The city that we see in Saawariya is introduced to us in a breathtaking long-shot at the beginning of the movie as a City of Dreams (khwabon ka shahar). From this first frame itself the fairy tale like, unrealistic mode of the movie is set. The city, as we see, is Blue. Blue, in this movie, is the color of life. It is a color of sorrow. Notice that I do not use the word sadness. Blue is sorrow which is a melancholy feeling that is both bitter and sweet. It is sorrow that arises because life’s isn’t simple, it isn’t Black and White, and it presents to you choices, choices that are not easy to make, yet essential to make and choices that lead to sadness even though you didn’t want them to.

It is just such a choice Sakina is faced with in this movie. She is in love with Iman who left her almost a year ago. Meanwhile she also begins to like Raj. And when Raj comes to know about it, for the first time he feels the complicated slew of emotions that real life forces us to face. After he burns the love-letter that Sakina writes to Iman, we see him clad in Blue himself, a color that he’s wearing for the first time in his life. He is faced with difficult choices himself, just as Sakina is when Iman comes back. No matter how much Red you might want to color your life with, life remains blue.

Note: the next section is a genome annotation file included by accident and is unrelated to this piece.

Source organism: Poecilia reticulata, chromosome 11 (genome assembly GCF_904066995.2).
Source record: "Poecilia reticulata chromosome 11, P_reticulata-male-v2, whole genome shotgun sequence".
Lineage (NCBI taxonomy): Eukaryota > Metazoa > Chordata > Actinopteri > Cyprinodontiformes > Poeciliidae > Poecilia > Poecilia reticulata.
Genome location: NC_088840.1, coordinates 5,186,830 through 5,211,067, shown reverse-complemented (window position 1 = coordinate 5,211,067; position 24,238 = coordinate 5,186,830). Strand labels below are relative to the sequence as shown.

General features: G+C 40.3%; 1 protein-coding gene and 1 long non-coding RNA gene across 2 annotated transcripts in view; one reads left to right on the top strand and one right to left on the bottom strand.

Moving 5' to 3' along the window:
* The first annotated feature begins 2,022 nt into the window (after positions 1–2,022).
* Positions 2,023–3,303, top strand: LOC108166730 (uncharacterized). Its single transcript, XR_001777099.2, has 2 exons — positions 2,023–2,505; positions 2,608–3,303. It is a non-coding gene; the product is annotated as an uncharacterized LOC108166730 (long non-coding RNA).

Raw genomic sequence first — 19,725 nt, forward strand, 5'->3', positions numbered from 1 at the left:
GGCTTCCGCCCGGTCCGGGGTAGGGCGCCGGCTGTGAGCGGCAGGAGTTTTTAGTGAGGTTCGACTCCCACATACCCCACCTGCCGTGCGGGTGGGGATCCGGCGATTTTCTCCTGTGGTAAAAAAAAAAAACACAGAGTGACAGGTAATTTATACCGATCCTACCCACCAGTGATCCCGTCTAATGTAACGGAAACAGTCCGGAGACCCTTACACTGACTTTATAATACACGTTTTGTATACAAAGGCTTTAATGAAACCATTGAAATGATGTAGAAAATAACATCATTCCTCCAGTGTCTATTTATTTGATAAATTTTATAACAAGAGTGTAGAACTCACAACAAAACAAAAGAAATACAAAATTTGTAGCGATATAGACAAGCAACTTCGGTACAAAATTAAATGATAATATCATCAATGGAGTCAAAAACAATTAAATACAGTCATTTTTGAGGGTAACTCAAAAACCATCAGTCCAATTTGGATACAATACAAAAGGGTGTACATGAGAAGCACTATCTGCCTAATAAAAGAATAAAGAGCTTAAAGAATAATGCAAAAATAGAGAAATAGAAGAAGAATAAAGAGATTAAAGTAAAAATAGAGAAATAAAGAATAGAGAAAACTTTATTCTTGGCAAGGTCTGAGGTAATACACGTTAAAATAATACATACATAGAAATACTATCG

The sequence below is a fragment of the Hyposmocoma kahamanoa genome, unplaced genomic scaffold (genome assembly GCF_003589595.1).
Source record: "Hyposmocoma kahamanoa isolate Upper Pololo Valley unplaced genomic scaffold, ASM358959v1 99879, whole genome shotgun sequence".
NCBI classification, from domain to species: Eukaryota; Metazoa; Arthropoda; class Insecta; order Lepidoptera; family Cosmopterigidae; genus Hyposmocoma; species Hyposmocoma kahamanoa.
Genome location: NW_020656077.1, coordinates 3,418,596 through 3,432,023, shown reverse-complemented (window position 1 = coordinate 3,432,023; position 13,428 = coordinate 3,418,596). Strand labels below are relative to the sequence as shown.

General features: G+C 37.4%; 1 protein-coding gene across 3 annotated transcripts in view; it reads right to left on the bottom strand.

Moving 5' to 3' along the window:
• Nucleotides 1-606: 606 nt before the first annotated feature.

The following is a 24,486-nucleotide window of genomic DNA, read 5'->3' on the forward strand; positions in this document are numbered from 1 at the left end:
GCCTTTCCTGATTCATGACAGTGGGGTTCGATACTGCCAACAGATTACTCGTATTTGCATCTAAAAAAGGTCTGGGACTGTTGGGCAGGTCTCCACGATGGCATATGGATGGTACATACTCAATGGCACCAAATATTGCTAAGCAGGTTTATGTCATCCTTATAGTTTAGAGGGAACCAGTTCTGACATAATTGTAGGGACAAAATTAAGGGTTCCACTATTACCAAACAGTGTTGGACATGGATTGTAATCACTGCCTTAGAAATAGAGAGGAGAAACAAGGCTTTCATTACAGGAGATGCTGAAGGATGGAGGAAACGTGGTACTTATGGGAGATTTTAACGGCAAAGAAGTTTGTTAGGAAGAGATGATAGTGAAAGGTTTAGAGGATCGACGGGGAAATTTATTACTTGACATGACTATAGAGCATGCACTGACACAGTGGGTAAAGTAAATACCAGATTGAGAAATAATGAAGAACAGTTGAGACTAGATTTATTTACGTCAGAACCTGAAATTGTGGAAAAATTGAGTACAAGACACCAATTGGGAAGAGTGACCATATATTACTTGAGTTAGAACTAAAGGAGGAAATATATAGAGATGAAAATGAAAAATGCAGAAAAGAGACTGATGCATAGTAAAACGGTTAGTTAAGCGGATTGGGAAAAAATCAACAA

Red is the color of sensuality, it is the color of love. We see Gulabji donning elaborate Red dresses. We see Red at the tips of Lillians fingers and on her lips, indicative of her love-starved life. But most importantly, we see Red briefly on Raj and Sakina as they run around Oldtown, now frolicking, now despairing, searching the meaning of their lives. This Red is brief and furtive, like the love between Raj and Sakina, but is it strong and it stands out.

Pink, Yellow, Orange and Purple
Unlike Gulabji’s Red which branches out into Pink, Yellow, Orange and Purple because it is artificial. Her Red is superficial applied deliberately to hide the Black inside her. She and the other prostitutes use color as a mask to hide their sorrow.

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  1. this does it.
    I'm watching this movie, tomorrow.

    The kind of comments i'd been getting about the movie kept putting me off, but now i've got to see it.

    Interesting analysis. Will have more to say once i've seen it.

  2. @ Aneesh - This doesn't even cover half the symbolism in the movie. I haven't discussed a lot of things. Let me quote from and email I just wrote to ma'am -